Does Size Matter? A Treatise on Big Books
They say not to judge a book by its cover, but what about the thickness of its binding? Some writers agonize over meeting word count goals, while others breezily fill entire tomes without breaking a sweat. But what does page or word count mean for the all-important reader? In the long series of obstacles that stand between a consumer and the decision to purchase a book, how much of a factor is the physical size of a product?
According to agent Bree Ogden in an earlier LitReactor post, the “sweet spot” for adult fiction is approximately 90k words. As of the writing of this article, the top ten titles on the New York Times Best Seller list (combined print and eBook fiction) are all above 300 pages. The average length of those books equals 448 pages, with Donna Tartt’s The Goldfinch weighing in as the heftiest of the shortlist at 755 pages. Although this data comprises a very limited sampling, there are other signs that novels have been trending on the long side for the past several years.
Take, for example, recent Man Booker prize winner, The Luminaries. At 835 pages, it could easily knock a home intruder unconscious. The overwhelming literary success of these titles seems a bit counterintuitive to the vast collective of writing advice that instructs would-be authors not to spare the red pen and spoil the manuscript. Whatever you’ve written, it can probably be cut in half, or so says the old axiom. Hemingway basically wrapped this line of thought up when he told F. Scott Fitzgerald, “I write one page of masterpiece to ninety-one pages of shit. I try to put the shit in the wastebasket.”
Smashwords, a distributor of independent eBooks, conducted a 2013 survey from a sampling of 120,000 eBook titles to better determine which books were selling and what factors contributed to their sales. The books were spread across several marketplaces, including the iBookstore, Amazon, Sony, and Kobo. Smashwords found that their top 100 titles averaged 115,000 words. Invariably, the same study found that the lower the word count of a title, the lower the sales.
Stockholm Syndrome and Frugality
None of this is meant to stand as an argument for or against longer books, but the question remains whether manuscripts are creeping towards the 100k plus mark for reasons that might have more to do with buying trends than craft. Are consumers simply looking for a way to appear more intelligent on the subway with a weighty, intimidating prop (unlikely, considering Smashwords’ eBooks statistics) or are these sales a reflection of something deeper?
Mark O’Connell of The Millions suggests that long novels induce something like Stockholm Syndrome in readers. “In order for a very long novel to get away with long, cruel sessions of boredom-torture, it has to commit, every so often, an act of kindness…” O’Connell theorizes that it is the bitter-sweet mixture of reading a particularly dense book that readers enjoy; a sudden burst of brilliance nestled within two-hundred pages of brow-dampening hard work will keep a person on their toes. It’s probably why turning the final page on Joyce’s Ulysses seems like such an accomplishment to many.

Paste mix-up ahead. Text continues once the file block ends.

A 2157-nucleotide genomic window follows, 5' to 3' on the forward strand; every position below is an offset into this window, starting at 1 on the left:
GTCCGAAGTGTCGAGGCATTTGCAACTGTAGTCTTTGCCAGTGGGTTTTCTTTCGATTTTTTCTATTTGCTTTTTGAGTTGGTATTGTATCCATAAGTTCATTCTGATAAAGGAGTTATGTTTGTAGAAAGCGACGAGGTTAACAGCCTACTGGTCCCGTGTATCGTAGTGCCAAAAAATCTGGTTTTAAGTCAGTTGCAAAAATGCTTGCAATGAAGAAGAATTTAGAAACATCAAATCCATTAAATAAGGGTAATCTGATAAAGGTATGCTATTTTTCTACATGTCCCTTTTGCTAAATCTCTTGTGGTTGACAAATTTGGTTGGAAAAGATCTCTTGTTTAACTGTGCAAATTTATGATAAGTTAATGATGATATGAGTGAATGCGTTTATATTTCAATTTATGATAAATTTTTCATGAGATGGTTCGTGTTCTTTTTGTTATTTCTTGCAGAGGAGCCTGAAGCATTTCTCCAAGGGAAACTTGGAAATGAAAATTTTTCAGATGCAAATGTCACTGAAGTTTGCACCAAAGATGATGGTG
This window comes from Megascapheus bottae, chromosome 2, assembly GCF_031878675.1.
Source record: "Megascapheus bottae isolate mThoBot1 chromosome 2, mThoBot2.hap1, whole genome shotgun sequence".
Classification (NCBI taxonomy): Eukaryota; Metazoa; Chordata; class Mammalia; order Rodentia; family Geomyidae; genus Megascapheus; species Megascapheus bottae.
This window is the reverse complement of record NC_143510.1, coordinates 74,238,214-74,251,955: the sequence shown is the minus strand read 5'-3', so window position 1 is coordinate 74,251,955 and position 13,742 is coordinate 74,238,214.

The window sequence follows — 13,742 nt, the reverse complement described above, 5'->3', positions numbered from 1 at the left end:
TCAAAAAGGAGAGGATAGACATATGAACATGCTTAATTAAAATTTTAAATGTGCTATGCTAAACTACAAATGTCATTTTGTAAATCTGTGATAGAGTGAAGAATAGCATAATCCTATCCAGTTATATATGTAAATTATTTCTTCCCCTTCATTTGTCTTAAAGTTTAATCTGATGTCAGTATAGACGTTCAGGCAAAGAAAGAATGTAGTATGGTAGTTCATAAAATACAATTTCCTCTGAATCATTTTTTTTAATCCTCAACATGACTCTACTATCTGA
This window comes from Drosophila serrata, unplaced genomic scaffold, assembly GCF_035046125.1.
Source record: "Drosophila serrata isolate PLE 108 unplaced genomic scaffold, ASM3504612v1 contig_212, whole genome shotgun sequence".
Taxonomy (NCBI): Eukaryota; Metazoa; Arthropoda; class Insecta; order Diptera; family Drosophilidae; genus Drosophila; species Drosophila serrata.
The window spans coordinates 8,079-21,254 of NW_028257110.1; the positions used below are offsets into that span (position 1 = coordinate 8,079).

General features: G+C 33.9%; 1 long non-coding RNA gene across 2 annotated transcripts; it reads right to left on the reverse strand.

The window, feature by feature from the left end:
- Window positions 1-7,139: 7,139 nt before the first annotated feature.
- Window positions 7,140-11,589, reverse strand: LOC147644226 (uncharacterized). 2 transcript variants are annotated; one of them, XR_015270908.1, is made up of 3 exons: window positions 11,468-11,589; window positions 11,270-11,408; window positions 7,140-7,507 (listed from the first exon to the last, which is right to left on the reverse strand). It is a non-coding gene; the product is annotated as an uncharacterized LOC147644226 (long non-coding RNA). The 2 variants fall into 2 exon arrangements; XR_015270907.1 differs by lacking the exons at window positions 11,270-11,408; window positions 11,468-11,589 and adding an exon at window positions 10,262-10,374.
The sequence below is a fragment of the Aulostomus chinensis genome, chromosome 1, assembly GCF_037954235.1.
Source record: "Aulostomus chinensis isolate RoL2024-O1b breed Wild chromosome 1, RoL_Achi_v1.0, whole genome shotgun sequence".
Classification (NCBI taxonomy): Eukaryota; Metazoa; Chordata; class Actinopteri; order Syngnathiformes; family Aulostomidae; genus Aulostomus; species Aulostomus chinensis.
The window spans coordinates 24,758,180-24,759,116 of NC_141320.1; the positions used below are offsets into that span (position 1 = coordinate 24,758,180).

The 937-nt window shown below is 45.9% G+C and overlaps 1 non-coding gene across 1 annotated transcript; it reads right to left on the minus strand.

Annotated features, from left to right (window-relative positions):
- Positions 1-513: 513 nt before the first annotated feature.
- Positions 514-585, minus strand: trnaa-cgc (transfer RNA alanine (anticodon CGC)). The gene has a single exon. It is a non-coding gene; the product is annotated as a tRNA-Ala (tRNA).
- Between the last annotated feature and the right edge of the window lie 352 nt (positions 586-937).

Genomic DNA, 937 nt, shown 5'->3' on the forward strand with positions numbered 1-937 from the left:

Or perhaps this inclination towards longer books reflects a wider social or economic movement. Although analysts have lately been reporting somewhat more positive news regarding the global economy, the past five years haven’t exactly been a picnic. Frugal shoppers follow a predictable pattern— they try to get as much as they can for the lowest amount possible. When comparing two trade paperbacks for $16.99, the thicker one appears to be a better deal for the money, at a quick glance. A 2009 New York Times article on the impact of the Great Recession on publishing trends highlights the fact that book sales generally went up as the global economy took a downward turn. During that year, both France and Germany saw over a two percent rise in book sales. Looking back on a historic precedent, book sales plunged during the worst of the Great Depression, but the publishing giant Penguin was also born.
Of course, there are outliers to every trend, and there is a great deal of contradictory information to be found in the publishing world at any given time. Just last year, Forbes pronounced digital publishing the perfect opportunity for the return of the novella. As eBook publishing continues to change and expand, hopefully the future will hold plenty of room for both long and short fiction.
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